We were instructed in the invitation to find a word of phrase to use as our inspiration for our collage. I've never done a collage before so was completely ignorant of the glue products, and there are many. I just started cutting and gluing, follow the phrase which I adapted from the Book of Proverbs - she who refreshes others will herself be refreshed. These will be an installation in a Sisters shop and are all priced the same, as a fund-raiser for Saving Grace, an organization that helps underserved women. The title of my piece is "Within."
I have just about assembled everything I need for a home printing studio. I'm just waiting for an order from Dick Blick with inks and an inking plate. My light table arrived two days ago. I purchased the wooden spoon from a woodturner at Fall Fest earlier this month to use as a baren and it is perfect. I finished a four-week workshop on relief printing last week, the days are getting short, and I am ready to get to work.
These are the last towels I will have time to finish before our guild Holiday Sale next weekend. I'll start hemming them today and I have sold two already through Facebook. This is our third year but the first as a two-day sale. I haven't signed up to help and need to find out where they need people to work. It will be at the Environmental Center again but since we open on Friday, we will be included in the First Friday Art Walk. Break a leg!!
And I couldn't let you get away without a picture of Delaney who will be seven months old in another week. She's what I'll be doing for the next two days and she makes both of us very happy.
We had just one night of killer frost but that's all it takes and it spells the end of the gardening season. I have made a note for myself of a couple of things I still need to do but all the time I've spend with my plants this summer has come to an. It's time to turn my attention indoors
I've stopped making soap to sell but have continued to make it for our own use. For the first time in the 20 years I've been making soap I let us run out. I have a lot of supplies still, probably more than I can ever use up so have decided to make another batch after this cures in a few weeks and give them as gifts and also make sure we don't run out again.
I've also designed another warp from a profile draft but don't like it nearly as much as the previous draft. I'll take it to our weave study group and troubleshoot it with other weavers. It doesn't have the movement I had hoped for nor am I getting the level of iridescence that I had anticipated. Alas.
The Bend Art Center is officially defunct due to intractable financial woes. I took this photo as I was leaving on the last day and now the sign is gone, along with the intaglio presses. I've struggle with what's next for me as a printmaker without access to a press and have decided the solution is to focus on relief printing, both in linocut and wood.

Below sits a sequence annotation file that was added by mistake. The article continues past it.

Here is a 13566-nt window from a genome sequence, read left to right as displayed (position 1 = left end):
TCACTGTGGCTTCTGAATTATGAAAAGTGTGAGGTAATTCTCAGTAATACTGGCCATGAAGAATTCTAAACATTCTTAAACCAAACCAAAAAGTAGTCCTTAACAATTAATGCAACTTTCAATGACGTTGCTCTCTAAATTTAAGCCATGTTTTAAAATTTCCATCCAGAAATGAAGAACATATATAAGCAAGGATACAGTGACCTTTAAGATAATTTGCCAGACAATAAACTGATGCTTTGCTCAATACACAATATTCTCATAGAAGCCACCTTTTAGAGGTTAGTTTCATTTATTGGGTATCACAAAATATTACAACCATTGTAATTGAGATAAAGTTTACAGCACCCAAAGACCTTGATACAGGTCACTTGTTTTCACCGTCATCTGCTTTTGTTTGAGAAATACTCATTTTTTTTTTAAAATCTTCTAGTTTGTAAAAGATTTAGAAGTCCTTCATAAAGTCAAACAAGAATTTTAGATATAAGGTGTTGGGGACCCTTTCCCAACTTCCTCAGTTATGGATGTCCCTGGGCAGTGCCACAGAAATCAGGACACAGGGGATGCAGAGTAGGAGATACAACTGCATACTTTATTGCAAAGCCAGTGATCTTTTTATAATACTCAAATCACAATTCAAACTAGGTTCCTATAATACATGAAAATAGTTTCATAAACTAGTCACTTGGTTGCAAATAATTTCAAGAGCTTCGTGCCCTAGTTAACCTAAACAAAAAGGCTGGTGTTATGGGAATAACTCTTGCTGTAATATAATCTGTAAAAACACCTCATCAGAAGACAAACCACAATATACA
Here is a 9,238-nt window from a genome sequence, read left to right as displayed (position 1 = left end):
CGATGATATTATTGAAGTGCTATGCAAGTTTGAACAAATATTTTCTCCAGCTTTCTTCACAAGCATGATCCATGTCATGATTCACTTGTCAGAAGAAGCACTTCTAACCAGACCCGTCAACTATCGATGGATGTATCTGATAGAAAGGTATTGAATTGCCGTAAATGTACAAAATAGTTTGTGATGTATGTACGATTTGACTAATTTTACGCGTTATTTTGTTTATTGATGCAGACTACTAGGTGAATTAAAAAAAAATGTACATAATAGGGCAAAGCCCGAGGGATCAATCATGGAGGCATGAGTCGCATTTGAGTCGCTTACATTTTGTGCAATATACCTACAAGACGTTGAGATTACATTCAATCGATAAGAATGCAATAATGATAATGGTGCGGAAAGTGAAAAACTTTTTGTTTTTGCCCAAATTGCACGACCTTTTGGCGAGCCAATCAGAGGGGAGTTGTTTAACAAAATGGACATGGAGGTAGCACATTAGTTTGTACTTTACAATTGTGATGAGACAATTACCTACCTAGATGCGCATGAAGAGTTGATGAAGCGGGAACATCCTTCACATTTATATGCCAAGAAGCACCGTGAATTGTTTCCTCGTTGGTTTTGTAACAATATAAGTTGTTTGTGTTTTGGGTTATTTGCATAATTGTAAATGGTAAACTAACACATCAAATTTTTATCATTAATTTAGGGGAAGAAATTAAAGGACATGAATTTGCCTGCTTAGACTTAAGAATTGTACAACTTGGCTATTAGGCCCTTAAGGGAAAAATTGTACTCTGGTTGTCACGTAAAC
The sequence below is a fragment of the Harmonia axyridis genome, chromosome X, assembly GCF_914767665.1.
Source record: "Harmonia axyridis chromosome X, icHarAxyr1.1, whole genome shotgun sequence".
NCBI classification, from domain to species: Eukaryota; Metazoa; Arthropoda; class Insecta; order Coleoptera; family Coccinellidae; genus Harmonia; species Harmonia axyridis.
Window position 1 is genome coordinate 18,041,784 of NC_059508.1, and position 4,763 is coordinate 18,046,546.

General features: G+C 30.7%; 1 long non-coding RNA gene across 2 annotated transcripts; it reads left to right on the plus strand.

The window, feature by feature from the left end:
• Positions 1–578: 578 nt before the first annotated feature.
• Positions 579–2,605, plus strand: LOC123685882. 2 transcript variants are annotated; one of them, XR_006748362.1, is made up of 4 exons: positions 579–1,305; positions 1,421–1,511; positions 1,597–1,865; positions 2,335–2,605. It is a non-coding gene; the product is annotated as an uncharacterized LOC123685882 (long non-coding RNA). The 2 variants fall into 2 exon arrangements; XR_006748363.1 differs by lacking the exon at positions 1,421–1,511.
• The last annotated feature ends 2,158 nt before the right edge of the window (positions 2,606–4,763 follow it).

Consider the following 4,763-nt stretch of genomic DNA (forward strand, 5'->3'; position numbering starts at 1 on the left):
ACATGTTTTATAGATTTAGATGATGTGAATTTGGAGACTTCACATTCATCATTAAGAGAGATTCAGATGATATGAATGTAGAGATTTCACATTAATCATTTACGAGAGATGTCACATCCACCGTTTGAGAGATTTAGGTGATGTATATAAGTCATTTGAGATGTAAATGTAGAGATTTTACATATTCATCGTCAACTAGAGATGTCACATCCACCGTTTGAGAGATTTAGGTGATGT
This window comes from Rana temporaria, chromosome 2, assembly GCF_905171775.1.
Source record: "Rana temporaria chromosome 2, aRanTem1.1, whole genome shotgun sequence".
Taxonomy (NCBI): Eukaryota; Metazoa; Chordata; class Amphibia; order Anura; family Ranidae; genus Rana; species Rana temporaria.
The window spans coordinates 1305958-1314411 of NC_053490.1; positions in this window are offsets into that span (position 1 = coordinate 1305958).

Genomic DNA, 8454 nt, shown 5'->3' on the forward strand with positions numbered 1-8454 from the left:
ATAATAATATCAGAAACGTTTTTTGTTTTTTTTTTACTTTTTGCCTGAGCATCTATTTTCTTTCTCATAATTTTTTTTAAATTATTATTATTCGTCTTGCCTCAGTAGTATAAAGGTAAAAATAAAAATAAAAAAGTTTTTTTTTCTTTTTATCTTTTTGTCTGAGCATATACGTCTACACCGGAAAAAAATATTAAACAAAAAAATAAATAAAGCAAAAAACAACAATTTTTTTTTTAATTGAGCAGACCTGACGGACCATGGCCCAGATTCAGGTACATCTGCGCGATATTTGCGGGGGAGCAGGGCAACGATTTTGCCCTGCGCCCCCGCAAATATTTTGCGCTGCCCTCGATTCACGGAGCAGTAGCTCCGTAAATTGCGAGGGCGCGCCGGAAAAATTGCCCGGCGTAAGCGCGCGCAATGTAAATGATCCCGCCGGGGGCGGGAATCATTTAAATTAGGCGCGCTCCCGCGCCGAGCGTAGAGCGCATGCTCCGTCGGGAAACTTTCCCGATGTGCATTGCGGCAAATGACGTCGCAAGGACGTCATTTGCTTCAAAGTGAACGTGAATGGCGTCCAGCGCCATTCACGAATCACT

Luckily for me OSU Cascades has just developed a Community Outreach arm of education and offered several workshop classes this fall. I'm signed up for Intro to Relief Printing, taught by Andrew Lorish who is a wonderful teacher. It's only four weeks long so there's a lot of homework between sessions. I need to finish this up as we're printing this Wednesday and after that there's just one more session. I think OSU might offer more sessions in the future - hope so! Meanwhile I've had to order supplies so I can print at home. My membership to Bend Art Center included ink so I just bought the first ink for myself.
Ian and I went downtown for FallFest today and I thoroughly enjoyed the beautiful day, the first one in weeks in the 70s. After that it's back to the 50s. It was perfect! I was arrested by the weaving in this booth because for starters, the loom is made from rudimentary materials and couldn't be more simple. The heddles are just carefully tied sisal.
The weaver told me that he and his brother built the loom. I think it's good to be reminded that beautiful weaving doesn't require expensive equipment. I bought my 8-shaft loom new for $2,000 and am no were near the weaver as this guy.
The yarn is hand-dyed by his mother and sister from Navajo Churro wool, which they purchase rather than raise the sheep themselves.
He runs the booth entirely by himself and weaves (and talks) all the time he's not showing the rugs.
He didn't mind my watching him weave, so I did. When we walked by his booth on our way back to the car, he had serious buyers and was pulling rugs off the display wall for their viewing. I was happy to see their attention to his wonderful work.. The rugs are classic Navajo style, thick and beautiful. I left feeling refreshed after an afternoon looking at all of the creativity.